“It’s absolutely a threat to our water supply—the quantity and quality of the water that’s able to flow across the landscape,” said Dave Eggerton, executive director of the Association of California Water Agencies, which represents more than 430 public water utilities across the state.

California’s reservoirs and water gathering systems, like most across the West, are designed to capture snowmelt and rainwater beginning in late spring, when snowmelt comes at a measured pace.

After a wildfire, “you don’t have the same flexibility to be able to capture that water that’s coming in the way of floods,” Eggerton said. “You don’t have the same ability for that flow to be in-stream and in your reservoir at a time when it can benefit a community’s water supply.”

Wildfires also destroy water supply infrastructure, such as groundwater wells, that are directly in the path of the conflagration, said Stefan Cajina, North Coastal Section Chief of the California State Water Board’s drinking water division.

A Threat to Plan B

In a sense, Fort Collins is lucky. When it can’t take water from the Poudre River, it can—at least in normal times—take water from the nearby Horsetooth Reservoir.

The oblong lake and its three dams looming over the city are fed by a water system called the Colorado-Big Thompson Project, which draws from the headwaters of the Colorado River and send the water to reservoirs feeding Fort Collins and other cities and farms on the east side of the Continental Divide.

But in late October, another wildfire, the East Troublesome Fire, grew by 100,000 acres overnight, threatening that watershed, too.

A week later, the Cameron Peak and East Troublesome fires were the first and second-largest wildfires in Colorado history, both burning simultaneously only a few miles from each other. They were scorching broad swaths of watersheds that hundreds of thousands of people rely on for their drinking and farm irrigation water, posing threats that water managers haven’t even begun to calculate.

“It’s too early for us to have a full assessment of what it’s going to mean in the long-term,” said Jeff Stahla, spokesman for Northern Water, which manages the Colorado-Big Thompson Project, referring to the East Troublesome Fire. “We know the fire perimeter includes some of the headwaters of the C-BT Project.”

Fort Collins also has recent experience with shoring up its water supply after a wildfire. In 2012, the High Park Fire burned 87,000 acres in the city’s Poudre River watershed, immediately downstream of where the Cameron Peak Fire is burning today. But the city was lucky there, too.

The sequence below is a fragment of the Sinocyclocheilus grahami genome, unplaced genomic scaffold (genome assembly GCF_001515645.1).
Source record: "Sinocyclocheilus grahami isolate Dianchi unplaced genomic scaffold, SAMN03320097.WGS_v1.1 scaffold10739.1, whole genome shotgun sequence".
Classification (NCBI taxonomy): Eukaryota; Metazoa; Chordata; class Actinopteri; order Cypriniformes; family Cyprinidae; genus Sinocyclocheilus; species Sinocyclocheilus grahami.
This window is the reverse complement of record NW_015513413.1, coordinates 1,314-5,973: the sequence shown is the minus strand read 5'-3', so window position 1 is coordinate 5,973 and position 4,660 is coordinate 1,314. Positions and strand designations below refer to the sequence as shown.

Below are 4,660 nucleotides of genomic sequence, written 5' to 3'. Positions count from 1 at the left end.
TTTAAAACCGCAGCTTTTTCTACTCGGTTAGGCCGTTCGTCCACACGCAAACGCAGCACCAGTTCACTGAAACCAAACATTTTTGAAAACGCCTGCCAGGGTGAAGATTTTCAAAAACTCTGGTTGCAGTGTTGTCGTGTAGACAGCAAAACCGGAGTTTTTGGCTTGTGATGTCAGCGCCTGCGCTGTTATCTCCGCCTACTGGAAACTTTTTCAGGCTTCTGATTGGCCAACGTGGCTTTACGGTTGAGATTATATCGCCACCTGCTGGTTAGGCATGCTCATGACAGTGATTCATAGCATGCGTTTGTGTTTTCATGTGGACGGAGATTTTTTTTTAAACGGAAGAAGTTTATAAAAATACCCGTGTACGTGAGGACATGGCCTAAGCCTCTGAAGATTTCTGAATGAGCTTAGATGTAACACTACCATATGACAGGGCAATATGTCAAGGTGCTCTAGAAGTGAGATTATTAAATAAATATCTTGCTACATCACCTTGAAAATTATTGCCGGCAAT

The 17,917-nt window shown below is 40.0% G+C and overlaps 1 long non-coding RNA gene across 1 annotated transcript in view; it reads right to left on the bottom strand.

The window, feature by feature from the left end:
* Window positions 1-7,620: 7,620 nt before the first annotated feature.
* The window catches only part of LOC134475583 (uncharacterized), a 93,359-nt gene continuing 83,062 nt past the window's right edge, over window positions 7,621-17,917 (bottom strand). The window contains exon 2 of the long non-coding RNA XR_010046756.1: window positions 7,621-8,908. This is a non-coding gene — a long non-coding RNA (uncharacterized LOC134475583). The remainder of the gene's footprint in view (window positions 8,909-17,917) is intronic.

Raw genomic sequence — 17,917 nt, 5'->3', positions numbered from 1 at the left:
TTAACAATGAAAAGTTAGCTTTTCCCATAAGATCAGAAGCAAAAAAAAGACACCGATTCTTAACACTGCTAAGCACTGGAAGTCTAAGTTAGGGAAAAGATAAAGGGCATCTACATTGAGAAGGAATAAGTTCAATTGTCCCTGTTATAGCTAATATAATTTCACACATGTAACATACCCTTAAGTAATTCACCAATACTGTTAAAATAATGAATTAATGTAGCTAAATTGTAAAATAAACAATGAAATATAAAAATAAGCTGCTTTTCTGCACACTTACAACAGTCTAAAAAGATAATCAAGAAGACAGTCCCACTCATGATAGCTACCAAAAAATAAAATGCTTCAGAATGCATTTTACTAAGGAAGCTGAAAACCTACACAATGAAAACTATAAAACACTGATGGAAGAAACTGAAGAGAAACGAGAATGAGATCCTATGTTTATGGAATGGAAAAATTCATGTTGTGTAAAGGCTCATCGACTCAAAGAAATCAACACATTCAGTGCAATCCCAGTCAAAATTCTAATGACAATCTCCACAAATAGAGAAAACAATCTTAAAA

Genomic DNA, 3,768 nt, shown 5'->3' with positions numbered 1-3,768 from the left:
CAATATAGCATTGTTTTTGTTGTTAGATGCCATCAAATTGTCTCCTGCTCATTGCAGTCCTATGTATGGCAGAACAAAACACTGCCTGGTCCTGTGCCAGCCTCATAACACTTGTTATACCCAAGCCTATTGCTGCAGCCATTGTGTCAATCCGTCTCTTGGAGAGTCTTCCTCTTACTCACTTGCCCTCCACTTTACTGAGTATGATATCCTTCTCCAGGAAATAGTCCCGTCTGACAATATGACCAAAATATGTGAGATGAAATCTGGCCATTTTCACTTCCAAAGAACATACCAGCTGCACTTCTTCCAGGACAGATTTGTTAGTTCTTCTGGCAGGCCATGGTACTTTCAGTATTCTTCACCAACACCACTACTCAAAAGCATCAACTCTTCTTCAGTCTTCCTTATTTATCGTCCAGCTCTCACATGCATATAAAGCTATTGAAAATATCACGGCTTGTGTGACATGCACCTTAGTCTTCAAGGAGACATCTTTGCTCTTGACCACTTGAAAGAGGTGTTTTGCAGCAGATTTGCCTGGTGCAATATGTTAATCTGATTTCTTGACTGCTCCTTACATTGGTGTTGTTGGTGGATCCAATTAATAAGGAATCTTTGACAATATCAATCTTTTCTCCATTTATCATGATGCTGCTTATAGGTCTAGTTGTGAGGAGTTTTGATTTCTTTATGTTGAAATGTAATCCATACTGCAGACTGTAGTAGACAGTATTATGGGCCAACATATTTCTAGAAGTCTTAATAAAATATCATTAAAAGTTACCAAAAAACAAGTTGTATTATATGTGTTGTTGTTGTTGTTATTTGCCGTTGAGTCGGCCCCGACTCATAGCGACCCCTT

That September, an unusual extreme weather event dumped more than 17 inches of rain on northern Colorado, damaging 18,000 homes and causing about $2 billion in damages.

The rains washed the Poudre River watershed clear of debris that would have otherwise prevented Fort Collins from using the river water for years after the fire.

No Control

But like many other cities across the West, Fort Collins doesn’t control its own watershed. The city’s water comes from the deep snowpack that falls each winter high in the mountains of Rocky Mountain National Park and the nearby Roosevelt National Forest.

That’s also the case across the West, where fires are burning on land managed by the U.S. Forest Service, National Park Service, Bureau of Land Management, and other state and local governments, forcing water supply agencies to work with state and federal officials to ensure their scorched watersheds will recover.

After the blazes die down, Fort Collins will build on lessons it learned working with the U.S. Department of Agriculture and the Forest Service after the High Park Fire in 2012 in order to restore the forest within the Cameron Peak Fire burn area, Kempton said.

Forest Service officials have begun a preliminary analysis of how to restore the watershed and its ability to supply water to nearby cities and conservation organizations, said Reghan Cloudman, spokeswoman for the Arapaho and Roosevelt National Forest in Fort Collins.

But the agency hasn’t yet outlined all the details of the recovery plan, partly because the Cameron Peak Fire grew dramatically since preliminary data were collected for the effort, Cloudman said.

No matter the steps agencies take to restore the forests, the changing climate and extreme drought could lead to forests burning again.

“This year is going to be scary, and I don’t know that many communities know where they’re going to get their water immediately,” Gleason, the ecohydroclimatologist, said. “We are in a new normal of fires in the West where they didn’t occur before. The human system is not built to deal with those impacts.”

To contact the reporter on this story: Bobby Magill at bmagill@bloombergindustry.com

To contact the editors responsible for this story: Gregory Henderson at ghenderson@bloombergindustry.com; Anna Yukhananov at ayukhananov@bloombergindustry.com